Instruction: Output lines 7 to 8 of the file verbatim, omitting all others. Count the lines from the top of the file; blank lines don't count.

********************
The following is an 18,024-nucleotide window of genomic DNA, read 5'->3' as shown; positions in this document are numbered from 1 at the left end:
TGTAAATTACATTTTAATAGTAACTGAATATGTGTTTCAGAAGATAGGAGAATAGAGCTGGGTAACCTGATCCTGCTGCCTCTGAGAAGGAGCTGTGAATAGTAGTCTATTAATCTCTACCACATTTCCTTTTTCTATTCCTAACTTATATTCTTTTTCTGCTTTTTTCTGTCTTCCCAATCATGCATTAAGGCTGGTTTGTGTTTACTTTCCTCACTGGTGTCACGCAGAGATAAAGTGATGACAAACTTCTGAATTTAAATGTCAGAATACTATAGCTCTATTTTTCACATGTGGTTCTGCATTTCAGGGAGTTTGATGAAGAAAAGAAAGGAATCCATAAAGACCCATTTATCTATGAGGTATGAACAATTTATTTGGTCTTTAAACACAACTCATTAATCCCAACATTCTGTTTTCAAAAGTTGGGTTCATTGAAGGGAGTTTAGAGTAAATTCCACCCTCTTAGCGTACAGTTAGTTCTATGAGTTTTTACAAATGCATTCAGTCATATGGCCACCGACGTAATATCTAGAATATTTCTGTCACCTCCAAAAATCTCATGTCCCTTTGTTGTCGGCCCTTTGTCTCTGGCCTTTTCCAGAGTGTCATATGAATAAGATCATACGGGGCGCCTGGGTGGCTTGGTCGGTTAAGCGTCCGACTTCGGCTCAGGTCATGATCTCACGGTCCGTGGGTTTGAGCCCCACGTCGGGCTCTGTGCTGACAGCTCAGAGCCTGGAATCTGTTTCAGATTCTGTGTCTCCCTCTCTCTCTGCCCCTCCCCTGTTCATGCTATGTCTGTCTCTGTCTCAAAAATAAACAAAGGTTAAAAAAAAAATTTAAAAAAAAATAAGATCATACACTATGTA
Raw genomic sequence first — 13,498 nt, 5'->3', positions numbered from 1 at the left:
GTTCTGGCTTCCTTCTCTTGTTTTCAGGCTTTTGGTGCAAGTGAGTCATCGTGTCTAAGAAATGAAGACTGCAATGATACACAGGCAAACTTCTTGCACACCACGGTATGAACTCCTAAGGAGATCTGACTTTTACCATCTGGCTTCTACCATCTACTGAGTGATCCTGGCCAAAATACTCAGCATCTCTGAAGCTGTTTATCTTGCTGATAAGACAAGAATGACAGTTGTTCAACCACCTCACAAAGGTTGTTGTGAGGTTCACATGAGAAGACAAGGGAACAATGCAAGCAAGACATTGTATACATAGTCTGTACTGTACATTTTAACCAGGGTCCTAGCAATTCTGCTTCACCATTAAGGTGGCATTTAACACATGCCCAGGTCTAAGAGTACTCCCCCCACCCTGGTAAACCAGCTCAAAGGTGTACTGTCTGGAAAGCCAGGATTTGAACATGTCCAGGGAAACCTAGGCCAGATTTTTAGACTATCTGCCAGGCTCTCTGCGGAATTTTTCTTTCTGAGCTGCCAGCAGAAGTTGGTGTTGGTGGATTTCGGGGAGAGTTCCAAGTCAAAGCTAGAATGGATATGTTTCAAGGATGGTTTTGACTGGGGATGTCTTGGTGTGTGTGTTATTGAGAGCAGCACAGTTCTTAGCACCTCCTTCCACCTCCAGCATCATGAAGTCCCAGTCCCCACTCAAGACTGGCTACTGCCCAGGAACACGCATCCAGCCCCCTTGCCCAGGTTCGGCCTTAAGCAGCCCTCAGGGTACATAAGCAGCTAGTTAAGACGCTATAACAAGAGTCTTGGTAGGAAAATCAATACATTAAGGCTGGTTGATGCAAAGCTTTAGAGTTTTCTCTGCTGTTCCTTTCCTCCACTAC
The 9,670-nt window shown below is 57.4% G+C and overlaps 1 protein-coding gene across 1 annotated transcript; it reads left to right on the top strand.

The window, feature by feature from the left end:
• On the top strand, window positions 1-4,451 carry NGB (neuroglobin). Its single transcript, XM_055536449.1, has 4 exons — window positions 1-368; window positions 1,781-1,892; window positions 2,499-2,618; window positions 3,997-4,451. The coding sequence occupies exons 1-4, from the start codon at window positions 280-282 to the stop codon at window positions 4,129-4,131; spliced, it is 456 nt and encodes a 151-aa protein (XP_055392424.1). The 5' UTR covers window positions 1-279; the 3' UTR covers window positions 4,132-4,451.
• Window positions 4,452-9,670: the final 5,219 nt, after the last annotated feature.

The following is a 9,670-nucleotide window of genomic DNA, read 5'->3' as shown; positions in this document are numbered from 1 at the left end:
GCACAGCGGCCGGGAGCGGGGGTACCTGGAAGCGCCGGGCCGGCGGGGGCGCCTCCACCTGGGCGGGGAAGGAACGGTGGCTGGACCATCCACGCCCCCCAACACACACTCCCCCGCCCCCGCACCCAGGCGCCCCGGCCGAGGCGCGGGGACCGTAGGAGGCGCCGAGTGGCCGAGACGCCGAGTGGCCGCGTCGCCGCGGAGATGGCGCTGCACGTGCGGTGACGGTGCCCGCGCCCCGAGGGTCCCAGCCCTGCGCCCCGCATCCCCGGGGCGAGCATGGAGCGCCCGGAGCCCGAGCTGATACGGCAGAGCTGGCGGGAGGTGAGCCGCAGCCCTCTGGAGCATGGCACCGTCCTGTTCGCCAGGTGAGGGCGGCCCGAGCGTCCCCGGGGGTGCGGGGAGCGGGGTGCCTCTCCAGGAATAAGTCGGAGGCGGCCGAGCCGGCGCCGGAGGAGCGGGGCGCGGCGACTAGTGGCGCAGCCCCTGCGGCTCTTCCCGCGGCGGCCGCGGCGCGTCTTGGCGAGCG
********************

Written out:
• On the top strand, window positions 1-4,451 carry NGB (neuroglobin). Its single transcript, XM_055536449.1, has 4 exons — window positions 1-368; window positions 1,781-1,892; window positions 2,499-2,618; window positions 3,997-4,451. The coding sequence occupies exons 1-4, from the start codon at window positions 280-282 to the stop codon at window positions 4,129-4,131; spliced, it is 456 nt and encodes a 151-aa protein (XP_055392424.1). The 5' UTR covers window positions 1-279; the 3' UTR covers window positions 4,132-4,451.
• Window positions 4,452-9,670: the final 5,219 nt, after the last annotated feature.